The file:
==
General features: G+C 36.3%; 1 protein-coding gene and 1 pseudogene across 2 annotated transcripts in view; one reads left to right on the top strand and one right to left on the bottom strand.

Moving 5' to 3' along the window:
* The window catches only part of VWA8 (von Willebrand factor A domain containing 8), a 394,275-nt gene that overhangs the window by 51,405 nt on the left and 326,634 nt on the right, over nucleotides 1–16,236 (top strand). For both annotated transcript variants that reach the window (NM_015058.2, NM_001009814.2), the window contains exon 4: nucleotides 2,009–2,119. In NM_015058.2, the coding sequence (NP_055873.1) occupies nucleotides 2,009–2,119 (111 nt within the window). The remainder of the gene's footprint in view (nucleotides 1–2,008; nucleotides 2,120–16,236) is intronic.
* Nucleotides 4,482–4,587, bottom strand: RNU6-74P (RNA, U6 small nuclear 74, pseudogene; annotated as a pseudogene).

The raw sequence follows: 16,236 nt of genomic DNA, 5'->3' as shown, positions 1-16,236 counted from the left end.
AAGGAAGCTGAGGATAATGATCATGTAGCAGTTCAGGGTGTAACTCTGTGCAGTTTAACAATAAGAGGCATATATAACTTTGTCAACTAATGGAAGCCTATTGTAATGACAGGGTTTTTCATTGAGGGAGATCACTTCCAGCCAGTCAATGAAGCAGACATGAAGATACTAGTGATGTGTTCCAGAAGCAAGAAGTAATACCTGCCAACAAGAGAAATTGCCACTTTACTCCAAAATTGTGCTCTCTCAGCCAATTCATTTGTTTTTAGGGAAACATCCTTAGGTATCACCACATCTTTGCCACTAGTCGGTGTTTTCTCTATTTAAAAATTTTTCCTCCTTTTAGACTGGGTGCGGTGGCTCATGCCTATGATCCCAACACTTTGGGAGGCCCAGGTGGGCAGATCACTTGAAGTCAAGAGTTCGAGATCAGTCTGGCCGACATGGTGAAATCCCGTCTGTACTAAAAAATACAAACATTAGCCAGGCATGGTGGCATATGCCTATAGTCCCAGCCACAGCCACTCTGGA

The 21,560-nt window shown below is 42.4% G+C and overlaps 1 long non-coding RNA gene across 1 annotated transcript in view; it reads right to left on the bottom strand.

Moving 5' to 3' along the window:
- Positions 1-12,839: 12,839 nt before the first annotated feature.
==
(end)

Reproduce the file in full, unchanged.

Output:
General features: G+C 36.3%; 1 protein-coding gene and 1 pseudogene across 2 annotated transcripts in view; one reads left to right on the top strand and one right to left on the bottom strand.

Moving 5' to 3' along the window:
* The window catches only part of VWA8 (von Willebrand factor A domain containing 8), a 394,275-nt gene that overhangs the window by 51,405 nt on the left and 326,634 nt on the right, over nucleotides 1–16,236 (top strand). For both annotated transcript variants that reach the window (NM_015058.2, NM_001009814.2), the window contains exon 4: nucleotides 2,009–2,119. In NM_015058.2, the coding sequence (NP_055873.1) occupies nucleotides 2,009–2,119 (111 nt within the window). The remainder of the gene's footprint in view (nucleotides 1–2,008; nucleotides 2,120–16,236) is intronic.
* Nucleotides 4,482–4,587, bottom strand: RNU6-74P (RNA, U6 small nuclear 74, pseudogene; annotated as a pseudogene).

The raw sequence follows: 16,236 nt of genomic DNA, 5'->3' as shown, positions 1-16,236 counted from the left end.
AAGGAAGCTGAGGATAATGATCATGTAGCAGTTCAGGGTGTAACTCTGTGCAGTTTAACAATAAGAGGCATATATAACTTTGTCAACTAATGGAAGCCTATTGTAATGACAGGGTTTTTCATTGAGGGAGATCACTTCCAGCCAGTCAATGAAGCAGACATGAAGATACTAGTGATGTGTTCCAGAAGCAAGAAGTAATACCTGCCAACAAGAGAAATTGCCACTTTACTCCAAAATTGTGCTCTCTCAGCCAATTCATTTGTTTTTAGGGAAACATCCTTAGGTATCACCACATCTTTGCCACTAGTCGGTGTTTTCTCTATTTAAAAATTTTTCCTCCTTTTAGACTGGGTGCGGTGGCTCATGCCTATGATCCCAACACTTTGGGAGGCCCAGGTGGGCAGATCACTTGAAGTCAAGAGTTCGAGATCAGTCTGGCCGACATGGTGAAATCCCGTCTGTACTAAAAAATACAAACATTAGCCAGGCATGGTGGCATATGCCTATAGTCCCAGCCACAGCCACTCTGGA

The 21,560-nt window shown below is 42.4% G+C and overlaps 1 long non-coding RNA gene across 1 annotated transcript in view; it reads right to left on the bottom strand.

Moving 5' to 3' along the window:
- Positions 1-12,839: 12,839 nt before the first annotated feature.